The words from the new chairman of Japan Broadcasting Corp. (NHK) sparked outrage in Japan and overseas. Media organizations questioned whether the public broadcaster could be politically neutral under such a leader while politicians demanded his resignation.
But viewers who depend entirely on NHK for their news had to wait days to learn about the controversy.
It took NHK three days to first report on the situation, and that came only after the broadcaster had shown a live Diet plenary session of lawmakers criticizing NHK Chairman Katsuto Momii on Jan. 28.
NHK’s next news report on the issue was aired on Jan. 31, after it broadcast a Lower House Budget Committee session, which showed an opposition member questioning whether the public broadcaster was becoming a lap dog for the government and the NHK chairman’s refusal to step down.
NHK customarily covers Lower House Budget Committee sessions live.
Momii was called to appear before the Diet on Jan. 31 to explain the comments he made at his first news conference as NHK head on Jan. 25.
In its evening news program on Jan. 25, NHK only carried Momii’s comment: “I will make efforts to abide by the Broadcast Law, which calls for political neutrality and fairness.”
However, NHK did not mention Momii’s remarks on South Korea’s demands that Japan compensate former “comfort women” who had provided sex for Japanese military personnel before and during World War II. Momii said he was puzzled by Seoul’s demands, adding that all nations at war had similar comfort women systems.
During his first news conference, Momii also indicated that NHK’s international broadcasts would not stray from the government’s position on territorial disputes and seemed to defend Prime Minister Shinzo Abe’s recent visit to war-related Yasukuni Shrine.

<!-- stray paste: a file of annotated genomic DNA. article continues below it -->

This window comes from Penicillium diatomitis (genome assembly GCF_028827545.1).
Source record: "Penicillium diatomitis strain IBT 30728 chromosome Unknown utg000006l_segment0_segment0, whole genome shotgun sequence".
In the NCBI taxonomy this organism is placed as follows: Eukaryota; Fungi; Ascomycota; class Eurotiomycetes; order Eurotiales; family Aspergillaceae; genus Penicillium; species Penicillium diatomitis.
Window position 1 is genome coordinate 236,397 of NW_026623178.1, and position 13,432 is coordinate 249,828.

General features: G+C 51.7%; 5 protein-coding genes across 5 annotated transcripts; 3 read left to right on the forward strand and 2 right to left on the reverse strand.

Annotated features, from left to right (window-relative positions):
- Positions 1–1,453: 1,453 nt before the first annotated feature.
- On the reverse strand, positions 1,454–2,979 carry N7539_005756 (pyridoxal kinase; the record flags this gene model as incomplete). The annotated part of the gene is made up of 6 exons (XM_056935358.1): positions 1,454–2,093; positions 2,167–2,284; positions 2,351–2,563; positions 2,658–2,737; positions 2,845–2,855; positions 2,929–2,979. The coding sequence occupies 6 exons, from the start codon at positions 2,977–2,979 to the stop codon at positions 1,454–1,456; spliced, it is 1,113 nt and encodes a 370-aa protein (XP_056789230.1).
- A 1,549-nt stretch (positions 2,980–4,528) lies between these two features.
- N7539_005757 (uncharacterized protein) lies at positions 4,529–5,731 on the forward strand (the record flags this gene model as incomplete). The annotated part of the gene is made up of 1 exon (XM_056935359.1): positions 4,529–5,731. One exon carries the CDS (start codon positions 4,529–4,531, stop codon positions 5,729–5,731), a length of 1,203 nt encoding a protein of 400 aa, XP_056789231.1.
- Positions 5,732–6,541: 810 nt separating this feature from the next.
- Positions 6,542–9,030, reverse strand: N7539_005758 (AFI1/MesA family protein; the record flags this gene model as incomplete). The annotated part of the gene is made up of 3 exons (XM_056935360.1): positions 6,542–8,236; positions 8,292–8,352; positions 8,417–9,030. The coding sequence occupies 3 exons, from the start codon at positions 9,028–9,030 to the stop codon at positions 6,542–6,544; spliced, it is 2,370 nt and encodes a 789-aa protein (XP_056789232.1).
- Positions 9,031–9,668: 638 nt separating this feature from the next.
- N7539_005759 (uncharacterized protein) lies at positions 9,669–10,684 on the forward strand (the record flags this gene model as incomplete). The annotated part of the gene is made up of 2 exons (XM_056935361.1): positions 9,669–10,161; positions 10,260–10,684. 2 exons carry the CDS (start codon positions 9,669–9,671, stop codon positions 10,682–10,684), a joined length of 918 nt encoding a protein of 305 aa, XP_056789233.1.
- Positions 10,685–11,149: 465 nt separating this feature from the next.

“It would not do for us to say ‘left’ when the government is saying ‘right,’” the NHK chairman said.
Momii also said he wanted to retract all of his comments when informed by reporters that the news conference was an official one marking his new post as NHK chairman.
On Jan. 28, the public broadcaster carried Diet proceedings in which Banri Kaieda, the head of opposition Democratic Party of Japan, asked Abe and other Cabinet ministers about Momii’s remarks.
Three days later, on Jan. 31, DPJ member Kazuhiro Haraguchi bombarded Momii with criticism in the Lower House Budget Committee session aired by NHK.
Haraguchi was once internal affairs and communications minister who oversaw NHK as well as other television networks.
The DPJ lawmaker said Momii did not have the background to serve as NHK chairman. Haraguchi also pointed to two comments that Momii made in his first news conference as evidence that he had violated Article 4 of the Broadcast Law, which stipulates that all broadcasting companies must exercise political fairness.
One remark concerned the state secrets protection law that was enacted in December despite heavy public opposition.
Momii said at the news conference, “Since it passed, it is useless to argue about it now.”
Momii on Jan. 25 also saw no problems with Abe’s visit to Yasukuni Shrine, which memorializes Japan’s war dead along with 14 Class-A war criminals. Abe’s visit further soured Japan’s relations with China and South Korea.
“Since the prime minister made the visit based on his beliefs, that in itself is all right,” Momii said. “All we can do is to simply say the prime minister visited Yasukuni, period.”
In the Jan. 31 Diet session, Momii apologized for his comments, saying, “My personal opinions and views will not be reflected in broadcasting by NHK.”